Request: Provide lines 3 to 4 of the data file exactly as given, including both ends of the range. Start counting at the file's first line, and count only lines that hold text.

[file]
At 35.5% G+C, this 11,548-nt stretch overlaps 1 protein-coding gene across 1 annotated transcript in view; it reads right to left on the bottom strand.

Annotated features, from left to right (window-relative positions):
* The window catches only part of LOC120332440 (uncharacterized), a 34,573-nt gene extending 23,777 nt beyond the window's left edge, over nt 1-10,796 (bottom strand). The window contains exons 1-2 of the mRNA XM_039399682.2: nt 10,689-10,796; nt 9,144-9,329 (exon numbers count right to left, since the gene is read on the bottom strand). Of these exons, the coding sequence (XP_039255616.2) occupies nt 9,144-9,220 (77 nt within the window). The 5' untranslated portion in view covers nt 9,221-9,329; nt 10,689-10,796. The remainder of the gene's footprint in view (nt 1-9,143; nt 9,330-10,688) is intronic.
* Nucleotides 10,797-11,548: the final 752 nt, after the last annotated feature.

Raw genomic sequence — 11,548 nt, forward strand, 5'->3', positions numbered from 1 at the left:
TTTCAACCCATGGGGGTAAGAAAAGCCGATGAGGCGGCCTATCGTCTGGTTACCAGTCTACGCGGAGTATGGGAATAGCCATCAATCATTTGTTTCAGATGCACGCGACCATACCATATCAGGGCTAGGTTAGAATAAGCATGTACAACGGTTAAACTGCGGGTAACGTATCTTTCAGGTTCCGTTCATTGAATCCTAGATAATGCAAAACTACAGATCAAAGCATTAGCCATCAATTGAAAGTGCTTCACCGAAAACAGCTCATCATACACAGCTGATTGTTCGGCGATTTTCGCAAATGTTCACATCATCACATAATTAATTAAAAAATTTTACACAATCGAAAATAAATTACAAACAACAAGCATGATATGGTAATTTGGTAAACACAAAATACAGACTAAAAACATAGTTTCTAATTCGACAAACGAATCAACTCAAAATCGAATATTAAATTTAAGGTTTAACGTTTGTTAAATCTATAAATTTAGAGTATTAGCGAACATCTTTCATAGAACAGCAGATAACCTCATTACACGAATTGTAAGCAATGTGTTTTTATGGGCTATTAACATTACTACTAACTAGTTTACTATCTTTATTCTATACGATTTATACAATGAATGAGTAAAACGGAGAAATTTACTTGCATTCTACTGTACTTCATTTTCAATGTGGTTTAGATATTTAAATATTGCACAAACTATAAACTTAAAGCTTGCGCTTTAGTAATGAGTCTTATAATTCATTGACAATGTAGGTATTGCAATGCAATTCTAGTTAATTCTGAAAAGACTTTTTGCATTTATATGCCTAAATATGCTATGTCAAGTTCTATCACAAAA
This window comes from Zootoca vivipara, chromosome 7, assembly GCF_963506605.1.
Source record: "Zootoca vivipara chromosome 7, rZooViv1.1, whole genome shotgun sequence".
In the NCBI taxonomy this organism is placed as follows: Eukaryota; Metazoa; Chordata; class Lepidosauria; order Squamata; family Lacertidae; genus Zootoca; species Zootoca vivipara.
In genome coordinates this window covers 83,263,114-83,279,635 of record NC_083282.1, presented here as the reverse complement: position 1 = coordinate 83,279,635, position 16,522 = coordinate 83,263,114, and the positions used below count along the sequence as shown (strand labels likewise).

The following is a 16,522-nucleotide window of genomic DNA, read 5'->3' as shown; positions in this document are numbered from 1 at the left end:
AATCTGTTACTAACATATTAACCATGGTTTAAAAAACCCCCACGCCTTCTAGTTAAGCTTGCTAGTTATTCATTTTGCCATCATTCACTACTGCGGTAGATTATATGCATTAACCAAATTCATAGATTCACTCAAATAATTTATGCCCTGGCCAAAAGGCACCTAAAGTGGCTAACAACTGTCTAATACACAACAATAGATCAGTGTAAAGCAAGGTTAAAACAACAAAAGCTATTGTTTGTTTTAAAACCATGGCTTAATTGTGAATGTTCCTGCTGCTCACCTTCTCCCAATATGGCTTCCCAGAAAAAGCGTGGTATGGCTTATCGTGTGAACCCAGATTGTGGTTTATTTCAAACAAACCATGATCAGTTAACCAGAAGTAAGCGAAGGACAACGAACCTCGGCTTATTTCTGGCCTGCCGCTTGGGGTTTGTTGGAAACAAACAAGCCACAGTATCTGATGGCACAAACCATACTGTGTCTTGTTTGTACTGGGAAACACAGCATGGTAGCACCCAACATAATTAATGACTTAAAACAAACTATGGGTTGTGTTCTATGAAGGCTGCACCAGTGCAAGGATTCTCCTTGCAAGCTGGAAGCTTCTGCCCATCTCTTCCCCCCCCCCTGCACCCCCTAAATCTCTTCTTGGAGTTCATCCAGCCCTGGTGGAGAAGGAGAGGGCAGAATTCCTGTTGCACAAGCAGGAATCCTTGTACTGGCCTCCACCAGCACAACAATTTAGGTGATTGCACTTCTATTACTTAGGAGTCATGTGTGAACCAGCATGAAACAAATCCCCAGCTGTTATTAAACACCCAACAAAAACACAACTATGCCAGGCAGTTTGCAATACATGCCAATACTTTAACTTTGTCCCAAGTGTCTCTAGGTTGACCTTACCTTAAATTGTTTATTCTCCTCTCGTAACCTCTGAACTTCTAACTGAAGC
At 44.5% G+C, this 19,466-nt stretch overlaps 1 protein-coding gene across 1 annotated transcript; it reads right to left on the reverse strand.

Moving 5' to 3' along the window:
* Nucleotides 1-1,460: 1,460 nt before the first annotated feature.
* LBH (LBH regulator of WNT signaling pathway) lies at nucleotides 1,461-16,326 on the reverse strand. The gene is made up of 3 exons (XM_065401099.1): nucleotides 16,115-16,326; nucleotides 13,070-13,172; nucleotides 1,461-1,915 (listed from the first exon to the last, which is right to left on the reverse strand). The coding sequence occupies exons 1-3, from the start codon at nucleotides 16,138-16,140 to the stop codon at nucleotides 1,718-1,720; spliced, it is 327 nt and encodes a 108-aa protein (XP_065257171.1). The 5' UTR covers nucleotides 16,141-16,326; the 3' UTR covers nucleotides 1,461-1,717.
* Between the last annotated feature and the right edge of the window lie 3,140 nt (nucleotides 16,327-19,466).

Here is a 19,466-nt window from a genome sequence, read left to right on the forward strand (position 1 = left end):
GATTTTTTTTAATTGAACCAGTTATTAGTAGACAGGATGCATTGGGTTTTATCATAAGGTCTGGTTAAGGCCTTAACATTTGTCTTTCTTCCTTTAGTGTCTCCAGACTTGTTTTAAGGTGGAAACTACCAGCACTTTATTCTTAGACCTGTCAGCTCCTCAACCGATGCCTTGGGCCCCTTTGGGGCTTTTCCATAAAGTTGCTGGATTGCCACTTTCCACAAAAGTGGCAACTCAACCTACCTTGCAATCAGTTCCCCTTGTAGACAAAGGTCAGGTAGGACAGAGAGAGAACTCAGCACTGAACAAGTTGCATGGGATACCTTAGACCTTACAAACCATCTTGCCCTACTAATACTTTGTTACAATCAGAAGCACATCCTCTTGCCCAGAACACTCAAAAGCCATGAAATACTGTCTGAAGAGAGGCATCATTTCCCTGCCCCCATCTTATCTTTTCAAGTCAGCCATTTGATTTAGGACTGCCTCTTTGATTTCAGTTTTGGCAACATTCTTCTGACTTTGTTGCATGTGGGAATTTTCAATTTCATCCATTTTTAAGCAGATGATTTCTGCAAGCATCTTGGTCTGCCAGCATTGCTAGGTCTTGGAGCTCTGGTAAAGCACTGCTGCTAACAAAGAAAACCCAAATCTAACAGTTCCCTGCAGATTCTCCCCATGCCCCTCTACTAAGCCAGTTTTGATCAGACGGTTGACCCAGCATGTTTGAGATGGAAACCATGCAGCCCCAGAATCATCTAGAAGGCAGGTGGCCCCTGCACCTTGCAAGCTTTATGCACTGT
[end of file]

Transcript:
* The window catches only part of LOC120332440 (uncharacterized), a 34,573-nt gene extending 23,777 nt beyond the window's left edge, over nt 1-10,796 (bottom strand). The window contains exons 1-2 of the mRNA XM_039399682.2: nt 10,689-10,796; nt 9,144-9,329 (exon numbers count right to left, since the gene is read on the bottom strand). Of these exons, the coding sequence (XP_039255616.2) occupies nt 9,144-9,220 (77 nt within the window). The 5' untranslated portion in view covers nt 9,221-9,329; nt 10,689-10,796. The remainder of the gene's footprint in view (nt 1-9,143; nt 9,330-10,688) is intronic.
* Nucleotides 10,797-11,548: the final 752 nt, after the last annotated feature.